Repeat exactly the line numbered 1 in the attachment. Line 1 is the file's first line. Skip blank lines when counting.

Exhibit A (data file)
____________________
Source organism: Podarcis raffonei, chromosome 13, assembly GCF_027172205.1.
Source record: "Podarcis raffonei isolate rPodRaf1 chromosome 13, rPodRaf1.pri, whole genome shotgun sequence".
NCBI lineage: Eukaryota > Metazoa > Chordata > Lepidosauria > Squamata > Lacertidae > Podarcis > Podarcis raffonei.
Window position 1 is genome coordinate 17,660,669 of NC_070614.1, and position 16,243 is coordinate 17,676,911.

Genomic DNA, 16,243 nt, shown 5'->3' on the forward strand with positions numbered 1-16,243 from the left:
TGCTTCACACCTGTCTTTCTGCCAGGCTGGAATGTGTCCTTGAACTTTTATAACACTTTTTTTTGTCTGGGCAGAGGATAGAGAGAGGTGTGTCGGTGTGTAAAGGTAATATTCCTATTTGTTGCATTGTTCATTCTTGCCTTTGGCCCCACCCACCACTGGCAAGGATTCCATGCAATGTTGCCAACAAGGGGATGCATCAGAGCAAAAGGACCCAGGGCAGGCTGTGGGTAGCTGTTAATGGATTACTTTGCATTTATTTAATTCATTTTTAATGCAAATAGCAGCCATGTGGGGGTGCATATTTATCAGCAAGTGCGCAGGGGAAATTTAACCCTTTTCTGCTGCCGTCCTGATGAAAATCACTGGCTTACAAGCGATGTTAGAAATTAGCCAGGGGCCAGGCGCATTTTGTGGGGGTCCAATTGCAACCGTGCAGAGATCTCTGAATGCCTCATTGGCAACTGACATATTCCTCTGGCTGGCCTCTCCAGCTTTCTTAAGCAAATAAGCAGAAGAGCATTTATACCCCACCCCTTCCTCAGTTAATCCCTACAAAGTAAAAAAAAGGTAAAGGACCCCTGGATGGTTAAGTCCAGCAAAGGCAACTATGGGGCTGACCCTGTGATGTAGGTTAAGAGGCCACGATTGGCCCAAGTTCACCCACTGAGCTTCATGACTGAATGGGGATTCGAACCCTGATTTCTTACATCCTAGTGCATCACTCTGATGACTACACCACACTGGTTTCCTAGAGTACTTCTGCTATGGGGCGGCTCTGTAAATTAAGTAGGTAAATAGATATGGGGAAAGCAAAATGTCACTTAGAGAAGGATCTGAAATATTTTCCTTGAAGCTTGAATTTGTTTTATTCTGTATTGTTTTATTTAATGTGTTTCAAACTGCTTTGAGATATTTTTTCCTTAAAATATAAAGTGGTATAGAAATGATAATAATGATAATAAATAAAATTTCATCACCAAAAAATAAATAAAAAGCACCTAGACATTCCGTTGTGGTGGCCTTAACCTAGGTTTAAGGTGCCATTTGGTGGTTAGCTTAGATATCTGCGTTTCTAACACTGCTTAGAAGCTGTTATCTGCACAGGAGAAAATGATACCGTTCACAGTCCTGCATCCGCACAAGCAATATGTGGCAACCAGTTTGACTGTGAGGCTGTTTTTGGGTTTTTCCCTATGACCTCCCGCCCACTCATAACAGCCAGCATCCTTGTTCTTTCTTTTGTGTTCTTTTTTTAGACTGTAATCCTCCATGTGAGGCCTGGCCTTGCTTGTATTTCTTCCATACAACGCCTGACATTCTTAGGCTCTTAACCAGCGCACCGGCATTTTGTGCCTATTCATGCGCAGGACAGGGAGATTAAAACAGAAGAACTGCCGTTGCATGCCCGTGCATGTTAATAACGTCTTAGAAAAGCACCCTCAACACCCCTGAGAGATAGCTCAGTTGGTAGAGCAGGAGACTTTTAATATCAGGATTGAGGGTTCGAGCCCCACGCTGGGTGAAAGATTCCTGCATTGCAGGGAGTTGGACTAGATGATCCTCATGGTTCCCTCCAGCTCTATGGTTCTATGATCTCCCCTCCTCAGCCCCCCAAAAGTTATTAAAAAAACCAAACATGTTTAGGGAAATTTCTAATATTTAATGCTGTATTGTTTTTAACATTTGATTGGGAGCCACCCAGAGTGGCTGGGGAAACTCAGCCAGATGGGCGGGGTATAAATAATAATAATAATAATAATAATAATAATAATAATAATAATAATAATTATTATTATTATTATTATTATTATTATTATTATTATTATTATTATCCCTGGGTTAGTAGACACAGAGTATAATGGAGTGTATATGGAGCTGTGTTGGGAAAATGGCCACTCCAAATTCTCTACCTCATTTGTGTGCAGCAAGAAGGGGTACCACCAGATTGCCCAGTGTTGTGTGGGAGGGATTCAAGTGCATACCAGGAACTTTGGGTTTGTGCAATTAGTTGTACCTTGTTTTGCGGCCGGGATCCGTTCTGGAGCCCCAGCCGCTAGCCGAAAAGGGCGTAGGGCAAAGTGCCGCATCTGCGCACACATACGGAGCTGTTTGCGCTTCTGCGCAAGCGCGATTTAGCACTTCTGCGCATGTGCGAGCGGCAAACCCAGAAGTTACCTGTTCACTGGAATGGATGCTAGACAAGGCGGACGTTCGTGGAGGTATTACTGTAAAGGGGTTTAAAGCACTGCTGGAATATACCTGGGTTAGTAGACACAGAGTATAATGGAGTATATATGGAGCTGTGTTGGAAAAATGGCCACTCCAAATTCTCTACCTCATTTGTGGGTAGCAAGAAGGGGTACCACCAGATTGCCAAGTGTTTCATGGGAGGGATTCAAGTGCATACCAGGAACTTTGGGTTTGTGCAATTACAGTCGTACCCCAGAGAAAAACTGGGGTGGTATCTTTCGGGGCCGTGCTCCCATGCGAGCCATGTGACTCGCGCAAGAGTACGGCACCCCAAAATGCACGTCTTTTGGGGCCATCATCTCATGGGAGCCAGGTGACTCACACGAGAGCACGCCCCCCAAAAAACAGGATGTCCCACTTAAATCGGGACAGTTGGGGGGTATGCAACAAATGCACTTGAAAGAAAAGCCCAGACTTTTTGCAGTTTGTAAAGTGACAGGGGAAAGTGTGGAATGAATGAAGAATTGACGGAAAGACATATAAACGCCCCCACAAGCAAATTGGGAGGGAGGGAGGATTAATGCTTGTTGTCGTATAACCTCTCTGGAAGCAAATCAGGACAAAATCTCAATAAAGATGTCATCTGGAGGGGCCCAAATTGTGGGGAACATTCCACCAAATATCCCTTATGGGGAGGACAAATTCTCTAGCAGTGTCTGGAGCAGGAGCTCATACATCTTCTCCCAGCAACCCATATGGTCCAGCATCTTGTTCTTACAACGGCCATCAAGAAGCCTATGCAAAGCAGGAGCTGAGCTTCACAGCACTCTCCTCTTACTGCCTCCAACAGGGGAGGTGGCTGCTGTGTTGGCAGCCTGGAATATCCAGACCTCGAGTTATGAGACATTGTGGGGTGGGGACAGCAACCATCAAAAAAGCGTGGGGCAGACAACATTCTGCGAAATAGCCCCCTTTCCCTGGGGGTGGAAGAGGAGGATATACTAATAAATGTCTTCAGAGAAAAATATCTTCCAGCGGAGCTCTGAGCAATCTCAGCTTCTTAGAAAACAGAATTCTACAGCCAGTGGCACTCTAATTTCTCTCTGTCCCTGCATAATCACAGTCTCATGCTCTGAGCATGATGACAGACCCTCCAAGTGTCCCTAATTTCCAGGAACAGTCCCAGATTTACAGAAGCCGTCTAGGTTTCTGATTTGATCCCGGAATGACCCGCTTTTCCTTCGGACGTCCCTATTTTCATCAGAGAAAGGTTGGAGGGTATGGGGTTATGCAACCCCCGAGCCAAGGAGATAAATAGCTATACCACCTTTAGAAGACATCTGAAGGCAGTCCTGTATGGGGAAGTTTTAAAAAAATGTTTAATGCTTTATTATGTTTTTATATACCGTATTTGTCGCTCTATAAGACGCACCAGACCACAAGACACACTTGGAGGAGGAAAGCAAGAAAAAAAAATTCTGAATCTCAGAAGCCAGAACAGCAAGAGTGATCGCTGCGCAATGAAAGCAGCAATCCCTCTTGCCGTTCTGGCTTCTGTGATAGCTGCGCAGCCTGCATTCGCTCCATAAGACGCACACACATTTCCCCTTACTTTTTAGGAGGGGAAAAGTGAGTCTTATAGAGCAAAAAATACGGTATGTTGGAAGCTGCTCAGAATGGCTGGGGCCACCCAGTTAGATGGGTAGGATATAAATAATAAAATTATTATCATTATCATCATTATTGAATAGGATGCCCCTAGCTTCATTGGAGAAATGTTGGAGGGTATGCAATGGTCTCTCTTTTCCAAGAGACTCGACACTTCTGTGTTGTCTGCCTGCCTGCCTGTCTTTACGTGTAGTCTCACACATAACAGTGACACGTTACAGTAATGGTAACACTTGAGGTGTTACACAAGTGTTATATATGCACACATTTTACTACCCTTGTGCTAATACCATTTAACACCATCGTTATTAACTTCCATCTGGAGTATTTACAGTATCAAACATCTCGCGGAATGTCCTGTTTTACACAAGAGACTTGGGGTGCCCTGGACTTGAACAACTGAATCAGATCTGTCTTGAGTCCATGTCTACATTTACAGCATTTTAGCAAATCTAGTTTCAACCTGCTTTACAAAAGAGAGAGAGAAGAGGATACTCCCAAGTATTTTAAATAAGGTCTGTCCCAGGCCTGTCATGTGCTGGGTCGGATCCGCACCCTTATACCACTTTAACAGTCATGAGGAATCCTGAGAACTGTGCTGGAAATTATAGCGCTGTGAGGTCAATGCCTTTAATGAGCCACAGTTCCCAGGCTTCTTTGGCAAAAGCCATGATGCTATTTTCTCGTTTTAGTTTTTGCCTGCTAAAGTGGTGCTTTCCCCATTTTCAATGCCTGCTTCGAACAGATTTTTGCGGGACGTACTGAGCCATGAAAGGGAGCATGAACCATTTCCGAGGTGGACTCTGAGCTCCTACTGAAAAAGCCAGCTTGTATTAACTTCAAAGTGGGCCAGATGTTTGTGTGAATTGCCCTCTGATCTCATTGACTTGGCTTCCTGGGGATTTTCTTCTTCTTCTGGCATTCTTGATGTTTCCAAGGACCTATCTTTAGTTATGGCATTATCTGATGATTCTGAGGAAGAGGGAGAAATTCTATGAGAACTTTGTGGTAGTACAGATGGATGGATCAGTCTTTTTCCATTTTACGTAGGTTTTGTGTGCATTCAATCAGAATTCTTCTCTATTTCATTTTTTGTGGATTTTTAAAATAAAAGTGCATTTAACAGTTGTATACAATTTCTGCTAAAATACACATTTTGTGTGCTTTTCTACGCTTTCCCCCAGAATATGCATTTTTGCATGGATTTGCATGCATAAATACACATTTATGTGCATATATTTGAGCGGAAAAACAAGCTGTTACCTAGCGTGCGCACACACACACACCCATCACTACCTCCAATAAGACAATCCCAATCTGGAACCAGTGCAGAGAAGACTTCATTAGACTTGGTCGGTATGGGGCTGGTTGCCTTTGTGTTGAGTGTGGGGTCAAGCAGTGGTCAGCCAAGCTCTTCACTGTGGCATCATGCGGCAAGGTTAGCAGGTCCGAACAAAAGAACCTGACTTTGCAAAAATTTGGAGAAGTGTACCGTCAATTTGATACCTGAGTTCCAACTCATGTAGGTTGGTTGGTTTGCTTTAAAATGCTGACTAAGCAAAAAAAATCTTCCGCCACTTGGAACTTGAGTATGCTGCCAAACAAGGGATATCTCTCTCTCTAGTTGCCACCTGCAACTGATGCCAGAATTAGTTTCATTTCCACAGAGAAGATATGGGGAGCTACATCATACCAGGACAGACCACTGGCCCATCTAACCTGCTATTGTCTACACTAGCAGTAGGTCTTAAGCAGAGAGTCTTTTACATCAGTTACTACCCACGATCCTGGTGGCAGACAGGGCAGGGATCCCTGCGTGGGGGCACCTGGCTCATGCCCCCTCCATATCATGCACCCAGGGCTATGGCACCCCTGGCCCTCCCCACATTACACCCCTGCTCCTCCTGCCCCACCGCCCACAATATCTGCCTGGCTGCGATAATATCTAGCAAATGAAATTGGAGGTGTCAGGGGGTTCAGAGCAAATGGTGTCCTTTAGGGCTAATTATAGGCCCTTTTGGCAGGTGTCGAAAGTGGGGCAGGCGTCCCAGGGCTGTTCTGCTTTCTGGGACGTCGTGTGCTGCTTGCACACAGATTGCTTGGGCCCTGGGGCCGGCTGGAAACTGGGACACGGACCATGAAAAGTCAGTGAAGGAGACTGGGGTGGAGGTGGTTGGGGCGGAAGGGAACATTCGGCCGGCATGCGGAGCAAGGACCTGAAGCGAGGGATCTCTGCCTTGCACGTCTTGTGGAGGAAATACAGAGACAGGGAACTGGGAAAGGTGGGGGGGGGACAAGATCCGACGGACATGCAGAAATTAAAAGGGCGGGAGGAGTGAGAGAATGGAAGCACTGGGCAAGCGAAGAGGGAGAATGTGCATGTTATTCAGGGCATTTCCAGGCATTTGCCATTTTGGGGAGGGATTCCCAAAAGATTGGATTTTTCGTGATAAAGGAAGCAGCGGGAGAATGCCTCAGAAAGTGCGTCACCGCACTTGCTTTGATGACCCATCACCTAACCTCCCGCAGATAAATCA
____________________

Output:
Source organism: Podarcis raffonei, chromosome 13, assembly GCF_027172205.1.